The American Cancer Society (ACS) has released an updated guideline for colorectal cancer screening. Among the major guideline changes, the new recommendations state screening should begin at age 45 for people at average risk. Previously, the guideline recommended screening begin at age 50 for people at average risk. The recommendations for screening test options are also part of the guideline changes.
For people of average risk, the ACS lowered the age to start screening after analysing data from a major analysis led by ACS researchers. The numbers showed that new cases of colorectal cancer are occurring at an increasing rate among younger adults. After reviewing this data, experts on the ACS Guideline Development Committee concluded that a beginning screening age of 45 for adults of average risk will result in more lives saved from colorectal cancer.
The committee also researched the tests that are available and used for colorectal cancer screening. They looked at technology advances, sensitivity, and the pros and cons of tests that help prevent cancer and tests that help to find it. The guideline emphasises individual preference and choice in testing options, and strongly supports follow-up when there is an abnormal test.
The guidelines, ‘Colorectal cancer screening for average‐risk adults: 2018 guideline update from the American Cancer Society’, were published in CA: A Cancer Journal for Clinicians, the official journal of the American Cancer Society journal.
In summary, the guidelines recommend:
- People at average risk of colorectal cancer should start regular screening at age 45.
- People who are in good health and with a life expectancy of more than ten years should continue regular colorectal cancer screening through the age of 75.
- People ages 76 through 85 should make a decision with their medical provider about whether to be screened, based on their own personal preferences, life expectancy, overall health, and prior screening history.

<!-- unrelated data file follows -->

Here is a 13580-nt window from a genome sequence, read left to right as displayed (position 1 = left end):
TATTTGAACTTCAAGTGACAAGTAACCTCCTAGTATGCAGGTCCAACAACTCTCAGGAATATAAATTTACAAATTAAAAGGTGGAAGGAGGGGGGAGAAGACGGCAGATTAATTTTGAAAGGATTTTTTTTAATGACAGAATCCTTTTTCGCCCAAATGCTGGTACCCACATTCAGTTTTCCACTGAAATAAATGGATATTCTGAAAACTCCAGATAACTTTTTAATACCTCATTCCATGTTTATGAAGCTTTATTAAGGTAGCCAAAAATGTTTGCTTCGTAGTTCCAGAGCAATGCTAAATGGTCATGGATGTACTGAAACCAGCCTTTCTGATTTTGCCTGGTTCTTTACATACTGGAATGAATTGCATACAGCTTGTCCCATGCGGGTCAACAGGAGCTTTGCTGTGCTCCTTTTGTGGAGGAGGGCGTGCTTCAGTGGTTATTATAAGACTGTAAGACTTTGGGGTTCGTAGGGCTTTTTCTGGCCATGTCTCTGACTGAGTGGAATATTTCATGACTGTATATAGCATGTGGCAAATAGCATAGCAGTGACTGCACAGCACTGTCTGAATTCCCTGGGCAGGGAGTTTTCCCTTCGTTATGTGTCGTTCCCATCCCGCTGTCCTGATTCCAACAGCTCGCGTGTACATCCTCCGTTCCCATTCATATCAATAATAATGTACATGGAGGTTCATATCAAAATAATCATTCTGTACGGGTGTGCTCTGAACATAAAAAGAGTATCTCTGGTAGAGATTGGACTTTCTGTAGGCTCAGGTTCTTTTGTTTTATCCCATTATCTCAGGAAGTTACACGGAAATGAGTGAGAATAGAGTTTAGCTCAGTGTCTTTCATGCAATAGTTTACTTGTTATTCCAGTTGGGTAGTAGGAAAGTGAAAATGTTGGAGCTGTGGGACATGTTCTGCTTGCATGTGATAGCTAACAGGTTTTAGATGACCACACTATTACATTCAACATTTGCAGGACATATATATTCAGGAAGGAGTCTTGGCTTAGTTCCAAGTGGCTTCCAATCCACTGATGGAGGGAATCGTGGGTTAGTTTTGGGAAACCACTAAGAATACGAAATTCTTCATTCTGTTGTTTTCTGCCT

- People over 85 should no longer get colorectal cancer screening.
Several test options are available for colorectal cancer screening. There are some differences among the tests to consider, but the most important thing is to get screened, no matter which test you choose. They include:
- Highly sensitive faecal immunochemical test (FIT) every year
Highly sensitive guaiac-based faecal occult blood test (gFOBT) every year
Multi-targeted stool DNA test (MT-sDNA) every three years
- Colonoscopy every ten years
CT colonography (virtual colonoscopy) every five years
Flexible sigmoidoscopy (FSIG) every five years
The guidelines stress that these screening tests must be repeated at regular intervals to be effective. And, if you choose to be screened with a test other than colonoscopy, any abnormal test result must be followed up with a timely colonoscopy to complete the screening process.
The guideline also says that people at higher than average risk might need to start colorectal cancer screening before age 45, be screened more often, and/or get specific tests. People at higher or increased risk are those with:
- A strong family history of colorectal cancer or certain types of polyps
- A personal history of colorectal cancer or certain types of polyps
- A personal history of inflammatory bowel disease (ulcerative colitis or Crohn’s disease)
- A known family history of a hereditary colorectal cancer syndrome such as familial adenomatous polyposis (FAP) or Lynch syndrome (also known as hereditary non-polyposis colon cancer or HNPCC)
- A personal history of radiation to the abdomen (belly) or pelvic area to treat a prior cancer
- People who think or know they are at higher risk for colorectal cancer should talk to their health care provider who can suggest the best screening option and determine what type of screening schedule to follow, based on their individual risk.
“Ascribing to the adage that the best CRC screening test is the one that gets done, and done well, the ACS recommends that patients initiating screening or previously nonadherent with screening be offered a choice of tests based on availability of high‐quality options,” the guidelines conclude. “It is our hope that widespread adoption of this guideline will have a major impact on the incidence, suffering, and mortality caused by CRC.”
To access the guidelines, please click here